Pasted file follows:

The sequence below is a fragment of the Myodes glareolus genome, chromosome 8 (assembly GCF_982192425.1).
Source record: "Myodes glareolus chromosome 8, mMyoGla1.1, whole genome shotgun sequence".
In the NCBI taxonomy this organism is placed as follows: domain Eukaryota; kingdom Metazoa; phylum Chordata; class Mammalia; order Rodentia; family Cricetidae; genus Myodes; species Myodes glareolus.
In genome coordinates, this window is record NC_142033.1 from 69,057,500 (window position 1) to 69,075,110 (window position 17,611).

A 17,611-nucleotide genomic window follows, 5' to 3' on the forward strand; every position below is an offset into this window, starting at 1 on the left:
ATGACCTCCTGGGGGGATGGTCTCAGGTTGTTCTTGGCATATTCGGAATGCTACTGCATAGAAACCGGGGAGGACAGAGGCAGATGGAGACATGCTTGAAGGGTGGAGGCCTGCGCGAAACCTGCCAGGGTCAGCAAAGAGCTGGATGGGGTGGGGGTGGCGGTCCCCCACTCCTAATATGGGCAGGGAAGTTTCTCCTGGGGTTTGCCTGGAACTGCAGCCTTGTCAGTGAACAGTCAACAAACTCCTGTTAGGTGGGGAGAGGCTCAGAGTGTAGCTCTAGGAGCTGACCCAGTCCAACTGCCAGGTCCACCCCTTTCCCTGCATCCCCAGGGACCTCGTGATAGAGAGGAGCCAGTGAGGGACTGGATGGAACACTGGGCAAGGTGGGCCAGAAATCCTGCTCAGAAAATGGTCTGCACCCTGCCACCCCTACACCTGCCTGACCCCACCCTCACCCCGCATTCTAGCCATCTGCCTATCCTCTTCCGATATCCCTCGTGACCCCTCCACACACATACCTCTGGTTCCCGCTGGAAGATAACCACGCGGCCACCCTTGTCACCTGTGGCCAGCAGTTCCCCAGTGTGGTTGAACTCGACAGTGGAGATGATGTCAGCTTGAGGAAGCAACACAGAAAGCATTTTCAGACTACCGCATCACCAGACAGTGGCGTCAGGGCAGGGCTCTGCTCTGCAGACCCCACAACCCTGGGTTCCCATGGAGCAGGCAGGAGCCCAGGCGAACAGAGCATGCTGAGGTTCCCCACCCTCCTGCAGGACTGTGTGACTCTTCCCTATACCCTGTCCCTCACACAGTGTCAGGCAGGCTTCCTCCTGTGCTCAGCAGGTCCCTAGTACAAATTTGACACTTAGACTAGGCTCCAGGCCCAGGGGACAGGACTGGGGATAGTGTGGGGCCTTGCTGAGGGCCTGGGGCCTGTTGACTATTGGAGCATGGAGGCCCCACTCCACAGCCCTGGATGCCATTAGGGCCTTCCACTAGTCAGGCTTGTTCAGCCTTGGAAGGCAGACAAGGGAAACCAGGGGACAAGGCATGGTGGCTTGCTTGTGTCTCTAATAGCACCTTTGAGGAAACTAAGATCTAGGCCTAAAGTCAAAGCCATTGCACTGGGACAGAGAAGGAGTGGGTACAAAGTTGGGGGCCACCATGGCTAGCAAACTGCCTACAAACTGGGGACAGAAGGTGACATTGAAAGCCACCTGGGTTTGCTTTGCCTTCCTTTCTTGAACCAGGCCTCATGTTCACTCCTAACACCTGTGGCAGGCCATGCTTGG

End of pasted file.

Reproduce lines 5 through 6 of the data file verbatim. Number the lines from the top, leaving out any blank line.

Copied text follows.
A 17,611-nucleotide genomic window follows, 5' to 3' on the forward strand; every position below is an offset into this window, starting at 1 on the left:
ATGACCTCCTGGGGGGATGGTCTCAGGTTGTTCTTGGCATATTCGGAATGCTACTGCATAGAAACCGGGGAGGACAGAGGCAGATGGAGACATGCTTGAAGGGTGGAGGCCTGCGCGAAACCTGCCAGGGTCAGCAAAGAGCTGGATGGGGTGGGGGTGGCGGTCCCCCACTCCTAATATGGGCAGGGAAGTTTCTCCTGGGGTTTGCCTGGAACTGCAGCCTTGTCAGTGAACAGTCAACAAACTCCTGTTAGGTGGGGAGAGGCTCAGAGTGTAGCTCTAGGAGCTGACCCAGTCCAACTGCCAGGTCCACCCCTTTCCCTGCATCCCCAGGGACCTCGTGATAGAGAGGAGCCAGTGAGGGACTGGATGGAACACTGGGCAAGGTGGGCCAGAAATCCTGCTCAGAAAATGGTCTGCACCCTGCCACCCCTACACCTGCCTGACCCCACCCTCACCCCGCATTCTAGCCATCTGCCTATCCTCTTCCGATATCCCTCGTGACCCCTCCACACACATACCTCTGGTTCCCGCTGGAAGATAACCACGCGGCCACCCTTGTCACCTGTGGCCAGCAGTTCCCCAGTGTGGTTGAACTCGACAGTGGAGATGATGTCAGCTTGAGGAAGCAACACAGAAAGCATTTTCAGACTACCGCATCACCAGACAGTGGCGTCAGGGCAGGGCTCTGCTCTGCAGACCCCACAACCCTGGGTTCCCATGGAGCAGGCAGGAGCCCAGGCGAACAGAGCATGCTGAGGTTCCCCACCCTCCTGCAGGACTGTGTGACTCTTCCCTATACCCTGTCCCTCACACAGTGTCAGGCAGGCTTCCTCCTGTGCTCAGCAGGTCCCTAGTACAAATTTGACACTTAGACTAGGCTCCAGGCCCAGGGGACAGGACTGGGGATAGTGTGGGGCCTTGCTGAGGGCCTGGGGCCTGTTGACTATTGGAGCATGGAGGCCCCACTCCACAGCCCTGGATGCCATTAGGGCCTTCCACTAGTCAGGCTTGTTCAGCCTTGGAAGGCAGACAAGGGAAACCAGGGGACAAGGCATGGTGGCTTGCTTGTGTCTCTAATAGCACCTTTGAGGAAACTAAGATCTAGGCCTAAAGTCAAAGCCATTGCACTGGGACAGAGAAGGAGTGGGTACAAAGTTGGGGGCCACCATGGCTAGCAAACTGCCTACAAACTGGGGACAGAAGGTGACATTGAAAGCCACCTGGGTTTGCTTTGCCTTCCTTTCTTGAACCAGGCCTCATGTTCACTCCTAACACCTGTGGCAGGCCATGCTTGG